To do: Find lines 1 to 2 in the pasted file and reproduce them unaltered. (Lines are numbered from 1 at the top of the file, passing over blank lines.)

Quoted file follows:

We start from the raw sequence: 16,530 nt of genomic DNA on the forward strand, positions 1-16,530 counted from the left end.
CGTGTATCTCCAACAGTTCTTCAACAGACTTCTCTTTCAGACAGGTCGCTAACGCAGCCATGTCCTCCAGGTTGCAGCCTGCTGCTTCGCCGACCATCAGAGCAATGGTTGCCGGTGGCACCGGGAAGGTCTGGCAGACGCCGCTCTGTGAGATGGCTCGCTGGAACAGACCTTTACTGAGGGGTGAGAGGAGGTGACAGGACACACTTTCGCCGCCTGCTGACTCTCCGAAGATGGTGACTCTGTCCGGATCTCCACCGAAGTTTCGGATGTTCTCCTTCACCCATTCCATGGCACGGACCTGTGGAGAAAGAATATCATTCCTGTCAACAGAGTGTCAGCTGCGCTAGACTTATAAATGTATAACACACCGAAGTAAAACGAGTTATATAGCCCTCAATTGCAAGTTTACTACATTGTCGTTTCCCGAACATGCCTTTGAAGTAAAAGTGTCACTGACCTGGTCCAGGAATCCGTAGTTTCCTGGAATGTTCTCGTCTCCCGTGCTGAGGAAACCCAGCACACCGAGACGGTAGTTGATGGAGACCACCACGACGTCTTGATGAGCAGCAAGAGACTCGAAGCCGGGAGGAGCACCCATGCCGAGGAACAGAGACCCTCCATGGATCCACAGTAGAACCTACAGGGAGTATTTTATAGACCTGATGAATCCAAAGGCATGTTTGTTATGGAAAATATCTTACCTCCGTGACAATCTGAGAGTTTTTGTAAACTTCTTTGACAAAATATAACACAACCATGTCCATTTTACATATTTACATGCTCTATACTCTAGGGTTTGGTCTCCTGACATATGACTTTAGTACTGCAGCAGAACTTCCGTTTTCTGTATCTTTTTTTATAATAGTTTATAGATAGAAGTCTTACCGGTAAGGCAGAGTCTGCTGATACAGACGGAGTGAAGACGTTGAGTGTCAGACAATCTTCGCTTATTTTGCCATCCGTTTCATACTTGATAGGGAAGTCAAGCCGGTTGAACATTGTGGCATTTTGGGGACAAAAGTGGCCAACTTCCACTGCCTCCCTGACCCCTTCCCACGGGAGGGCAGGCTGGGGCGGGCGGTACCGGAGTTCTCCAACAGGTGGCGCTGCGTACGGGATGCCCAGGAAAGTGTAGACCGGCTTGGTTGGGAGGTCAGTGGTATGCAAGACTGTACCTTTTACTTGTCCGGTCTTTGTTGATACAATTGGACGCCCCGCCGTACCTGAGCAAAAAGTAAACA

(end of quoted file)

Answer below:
We start from the raw sequence: 16,530 nt of genomic DNA on the forward strand, positions 1-16,530 counted from the left end.
CGTGTATCTCCAACAGTTCTTCAACAGACTTCTCTTTCAGACAGGTCGCTAACGCAGCCATGTCCTCCAGGTTGCAGCCTGCTGCTTCGCCGACCATCAGAGCAATGGTTGCCGGTGGCACCGGGAAGGTCTGGCAGACGCCGCTCTGTGAGATGGCTCGCTGGAACAGACCTTTACTGAGGGGTGAGAGGAGGTGACAGGACACACTTTCGCCGCCTGCTGACTCTCCGAAGATGGTGACTCTGTCCGGATCTCCACCGAAGTTTCGGATGTTCTCCTTCACCCATTCCATGGCACGGACCTGTGGAGAAAGAATATCATTCCTGTCAACAGAGTGTCAGCTGCGCTAGACTTATAAATGTATAACACACCGAAGTAAAACGAGTTATATAGCCCTCAATTGCAAGTTTACTACATTGTCGTTTCCCGAACATGCCTTTGAAGTAAAAGTGTCACTGACCTGGTCCAGGAATCCGTAGTTTCCTGGAATGTTCTCGTCTCCCGTGCTGAGGAAACCCAGCACACCGAGACGGTAGTTGATGGAGACCACCACGACGTCTTGATGAGCAGCAAGAGACTCGAAGCCGGGAGGAGCACCCATGCCGAGGAACAGAGACCCTCCATGGATCCACAGTAGAACCTACAGGGAGTATTTTATAGACCTGATGAATCCAAAGGCATGTTTGTTATGGAAAATATCTTACCTCCGTGACAATCTGAGAGTTTTTGTAAACTTCTTTGACAAAATATAACACAACCATGTCCATTTTACATATTTACATGCTCTATACTCTAGGGTTTGGTCTCCTGACATATGACTTTAGTACTGCAGCAGAACTTCCGTTTTCTGTATCTTTTTTTATAATAGTTTATAGATAGAAGTCTTACCGGTAAGGCAGAGTCTGCTGATACAGACGGAGTGAAGACGTTGAGTGTCAGACAATCTTCGCTTATTTTGCCATCCGTTTCATACTTGATAGGGAAGTCAAGCCGGTTGAACATTGTGGCATTTTGGGGACAAAAGTGGCCAACTTCCACTGCCTCCCTGACCCCTTCCCACGGGAGGGCAGGCTGGGGCGGGCGGTACCGGAGTTCTCCAACAGGTGGCGCTGCGTACGGGATGCCCAGGAAAGTGTAGACCGGCTTGGTTGGGAGGTCAGTGGTATGCAAGACTGTACCTTTTACTTGTCCGGTCTTTGTTGATACAATTGGACGCCCCGCCGTACCTGAGCAAAAAGTAAACA